The team: AWAIR: Breathe Better Technology – Awarded $20,000
The team members:
Rush Bartlett II, Ph.D., MBA, 2012-13 Cottrell Specialty fellow in Stanford Biodesign; co-founder of LyoGo and LEMM Technologies
Ryan Van Wert, M.D., 2012-13 Cottrell Specialty fellow in Stanford Biodesign; post-doctoral fellow in Pulmonary and Critical Care Medicine
Principal Investigator: Paul Yock, MD, Martha Meier Weiland Professor of Medicine Director, Biodesign
School: Stanford University
The innovation: The Wyshbone drug delivery catheter, which continuously applies topical anesthetic to the throat to reduce endotracheal (breathing) tube insertion discomfort.
The problem: Intensive Care Unit (ICU) patients on a ventilator require a painful endotracheal breathing tube to be placed in the throat, necessitating powerful intravenous sedatives (IVS) to mask the pain, which can lead to a number of negative side effects. When compared with ICU patients who do not have breathing tubes and are not heavily sedated, the breathing tube patients often have longer hospital stays and are more likely to develop ventilator-associated pneumonia, deep vein thrombosis, pressure ulcers and delirium. This demonstrates a need to eliminate or reduce sedation for people with breathing tubes.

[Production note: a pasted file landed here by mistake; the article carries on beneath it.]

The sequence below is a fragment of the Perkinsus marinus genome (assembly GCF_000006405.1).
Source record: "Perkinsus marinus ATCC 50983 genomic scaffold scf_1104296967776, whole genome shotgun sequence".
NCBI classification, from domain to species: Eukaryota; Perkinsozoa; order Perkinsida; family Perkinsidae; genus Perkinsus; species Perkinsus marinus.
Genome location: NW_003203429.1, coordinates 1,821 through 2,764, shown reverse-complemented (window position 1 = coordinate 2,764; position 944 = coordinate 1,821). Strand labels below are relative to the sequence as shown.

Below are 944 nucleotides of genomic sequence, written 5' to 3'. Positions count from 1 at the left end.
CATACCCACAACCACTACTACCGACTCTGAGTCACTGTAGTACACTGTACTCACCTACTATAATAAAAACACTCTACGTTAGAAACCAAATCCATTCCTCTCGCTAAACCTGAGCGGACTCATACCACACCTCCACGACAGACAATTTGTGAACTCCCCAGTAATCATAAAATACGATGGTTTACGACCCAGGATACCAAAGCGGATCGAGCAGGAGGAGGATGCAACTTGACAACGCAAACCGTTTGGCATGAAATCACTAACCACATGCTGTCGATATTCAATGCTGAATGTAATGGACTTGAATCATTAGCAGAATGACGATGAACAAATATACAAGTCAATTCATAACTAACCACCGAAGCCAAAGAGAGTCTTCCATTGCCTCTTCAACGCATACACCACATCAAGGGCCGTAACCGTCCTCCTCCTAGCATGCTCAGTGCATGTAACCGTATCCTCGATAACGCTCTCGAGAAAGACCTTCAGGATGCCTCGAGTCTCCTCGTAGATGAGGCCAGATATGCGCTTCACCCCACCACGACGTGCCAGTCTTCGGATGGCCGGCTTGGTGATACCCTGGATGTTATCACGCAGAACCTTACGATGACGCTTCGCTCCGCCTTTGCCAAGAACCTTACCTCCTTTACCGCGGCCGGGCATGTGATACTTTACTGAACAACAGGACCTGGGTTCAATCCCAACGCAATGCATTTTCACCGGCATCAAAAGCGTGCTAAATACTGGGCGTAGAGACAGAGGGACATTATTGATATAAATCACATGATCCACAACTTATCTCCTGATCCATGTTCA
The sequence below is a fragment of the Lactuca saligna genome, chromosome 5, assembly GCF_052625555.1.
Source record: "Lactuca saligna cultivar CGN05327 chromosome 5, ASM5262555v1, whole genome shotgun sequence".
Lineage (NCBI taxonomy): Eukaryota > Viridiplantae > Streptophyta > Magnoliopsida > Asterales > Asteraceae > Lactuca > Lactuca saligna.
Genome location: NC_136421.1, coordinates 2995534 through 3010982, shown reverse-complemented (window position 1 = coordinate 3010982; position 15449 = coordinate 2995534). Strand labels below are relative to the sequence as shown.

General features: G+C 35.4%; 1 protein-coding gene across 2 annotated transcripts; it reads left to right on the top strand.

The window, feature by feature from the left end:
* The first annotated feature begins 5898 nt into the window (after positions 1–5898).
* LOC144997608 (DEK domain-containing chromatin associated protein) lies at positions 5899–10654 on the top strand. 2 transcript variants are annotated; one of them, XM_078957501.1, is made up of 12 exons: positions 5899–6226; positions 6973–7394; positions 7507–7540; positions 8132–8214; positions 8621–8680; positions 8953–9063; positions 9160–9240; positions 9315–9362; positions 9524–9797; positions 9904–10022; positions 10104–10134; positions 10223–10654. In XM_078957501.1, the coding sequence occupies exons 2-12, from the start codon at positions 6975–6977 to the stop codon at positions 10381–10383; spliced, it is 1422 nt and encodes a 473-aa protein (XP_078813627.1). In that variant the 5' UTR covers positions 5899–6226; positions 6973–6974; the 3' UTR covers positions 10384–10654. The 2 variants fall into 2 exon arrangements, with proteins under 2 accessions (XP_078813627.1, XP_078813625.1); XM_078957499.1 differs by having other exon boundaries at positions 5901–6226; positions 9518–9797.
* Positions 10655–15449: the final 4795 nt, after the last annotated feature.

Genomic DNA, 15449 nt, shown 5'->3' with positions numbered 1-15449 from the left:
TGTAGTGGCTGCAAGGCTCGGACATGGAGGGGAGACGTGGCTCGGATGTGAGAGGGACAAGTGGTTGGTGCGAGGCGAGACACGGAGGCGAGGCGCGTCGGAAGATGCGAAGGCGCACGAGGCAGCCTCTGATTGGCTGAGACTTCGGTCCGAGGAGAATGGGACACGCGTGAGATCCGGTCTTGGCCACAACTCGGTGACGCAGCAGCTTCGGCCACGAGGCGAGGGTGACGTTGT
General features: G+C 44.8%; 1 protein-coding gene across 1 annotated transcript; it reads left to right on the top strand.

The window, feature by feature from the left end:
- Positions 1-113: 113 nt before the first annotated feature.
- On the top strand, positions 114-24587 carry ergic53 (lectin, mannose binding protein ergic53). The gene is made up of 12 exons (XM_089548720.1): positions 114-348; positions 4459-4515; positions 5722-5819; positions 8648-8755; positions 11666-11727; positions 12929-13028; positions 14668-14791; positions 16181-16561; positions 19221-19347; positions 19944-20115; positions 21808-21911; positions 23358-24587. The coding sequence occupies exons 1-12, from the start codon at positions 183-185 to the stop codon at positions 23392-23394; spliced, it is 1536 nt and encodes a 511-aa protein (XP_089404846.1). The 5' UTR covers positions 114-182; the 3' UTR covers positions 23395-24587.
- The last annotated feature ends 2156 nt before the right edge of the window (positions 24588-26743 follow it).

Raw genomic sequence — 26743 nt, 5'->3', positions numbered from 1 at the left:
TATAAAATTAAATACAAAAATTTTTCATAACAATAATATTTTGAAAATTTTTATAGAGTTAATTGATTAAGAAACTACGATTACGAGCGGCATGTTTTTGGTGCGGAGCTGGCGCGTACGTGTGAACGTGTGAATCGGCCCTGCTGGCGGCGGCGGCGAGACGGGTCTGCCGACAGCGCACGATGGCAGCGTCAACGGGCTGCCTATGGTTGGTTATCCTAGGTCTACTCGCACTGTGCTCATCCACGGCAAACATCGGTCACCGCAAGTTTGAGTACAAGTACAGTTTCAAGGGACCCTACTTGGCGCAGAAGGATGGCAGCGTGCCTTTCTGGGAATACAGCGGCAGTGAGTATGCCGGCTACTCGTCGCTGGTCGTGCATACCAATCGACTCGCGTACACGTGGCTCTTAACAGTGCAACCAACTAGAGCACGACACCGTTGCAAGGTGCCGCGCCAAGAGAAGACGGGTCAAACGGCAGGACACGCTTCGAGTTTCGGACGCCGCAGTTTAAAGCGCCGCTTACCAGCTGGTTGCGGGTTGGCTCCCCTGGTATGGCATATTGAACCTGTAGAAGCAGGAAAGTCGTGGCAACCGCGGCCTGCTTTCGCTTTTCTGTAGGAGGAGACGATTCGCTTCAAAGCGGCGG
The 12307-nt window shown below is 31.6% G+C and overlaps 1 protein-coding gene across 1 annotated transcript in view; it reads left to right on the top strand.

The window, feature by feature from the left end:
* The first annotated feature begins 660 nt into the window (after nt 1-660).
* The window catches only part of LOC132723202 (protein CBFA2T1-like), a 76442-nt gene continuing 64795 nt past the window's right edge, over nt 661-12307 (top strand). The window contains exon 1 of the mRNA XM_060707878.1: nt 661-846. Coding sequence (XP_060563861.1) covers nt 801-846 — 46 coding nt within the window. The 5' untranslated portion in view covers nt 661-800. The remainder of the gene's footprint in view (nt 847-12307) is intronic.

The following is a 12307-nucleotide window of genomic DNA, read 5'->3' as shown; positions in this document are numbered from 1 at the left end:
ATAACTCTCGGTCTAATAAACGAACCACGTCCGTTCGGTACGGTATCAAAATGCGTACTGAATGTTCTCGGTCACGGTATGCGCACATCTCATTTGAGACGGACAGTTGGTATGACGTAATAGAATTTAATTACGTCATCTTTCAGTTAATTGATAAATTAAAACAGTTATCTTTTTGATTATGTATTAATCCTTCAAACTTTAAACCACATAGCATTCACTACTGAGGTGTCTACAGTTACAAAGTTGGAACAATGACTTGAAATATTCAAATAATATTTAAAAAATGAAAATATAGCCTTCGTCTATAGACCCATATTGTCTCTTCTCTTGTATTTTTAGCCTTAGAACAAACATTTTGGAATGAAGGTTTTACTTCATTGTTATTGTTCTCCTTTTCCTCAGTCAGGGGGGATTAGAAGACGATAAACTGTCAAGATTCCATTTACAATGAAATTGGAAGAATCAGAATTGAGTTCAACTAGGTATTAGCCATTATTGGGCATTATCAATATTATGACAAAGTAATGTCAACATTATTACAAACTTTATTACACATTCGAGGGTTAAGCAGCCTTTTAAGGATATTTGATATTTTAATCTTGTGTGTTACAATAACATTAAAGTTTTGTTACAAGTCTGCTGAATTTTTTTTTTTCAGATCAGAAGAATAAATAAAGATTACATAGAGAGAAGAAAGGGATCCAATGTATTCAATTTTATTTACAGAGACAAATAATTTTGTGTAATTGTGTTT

The solution: Rush and Ryan created the Wyshbone drug delivery catheter, a device that continuously applies lidocaine, a topical painkiller, to the throat in order to reduce the discomfort of having a breathing tube inserted. AWAIR’s targeted approach helps clinicians to minimize the use of IVS and allows the patient to be awake and comfortable during the process. In pilot studies, the Wyshbone catheter reduces the use of IVS by half. Wyshbone is the first device to deliver continuous lidocaine to the airway.
The future: AWAIR is currently working to perfect the Wyshbone prototypes. The team plans to garner user feedback on the prototypes by piloting the technology in multiple academic centers throughout the U.S. and Canada. Wyshbone has a strong intellectual property position and requires low-risk trials such as these to receive regulatory approval. If the user feedback and testing results are positive, AWAIR will continue to raise funding for regulatory approval and eventually production.
Tip for student innovators: Ryan advises collegiate innovators to “listen, be intellectually honest and persevere.”
A thermostat monitor able to learn the characteristics of each house and, based on the weather forecast and a user-defined schedule, provide up-to-date energy usage and cost predictions and make recommendations.
A training device, designed for medical students learning how to conduct an abdominal palpation exam, which consists of a manikin torso embedded with a series of inflatables that replicate the tactile feel of a variety of abdominal ailments.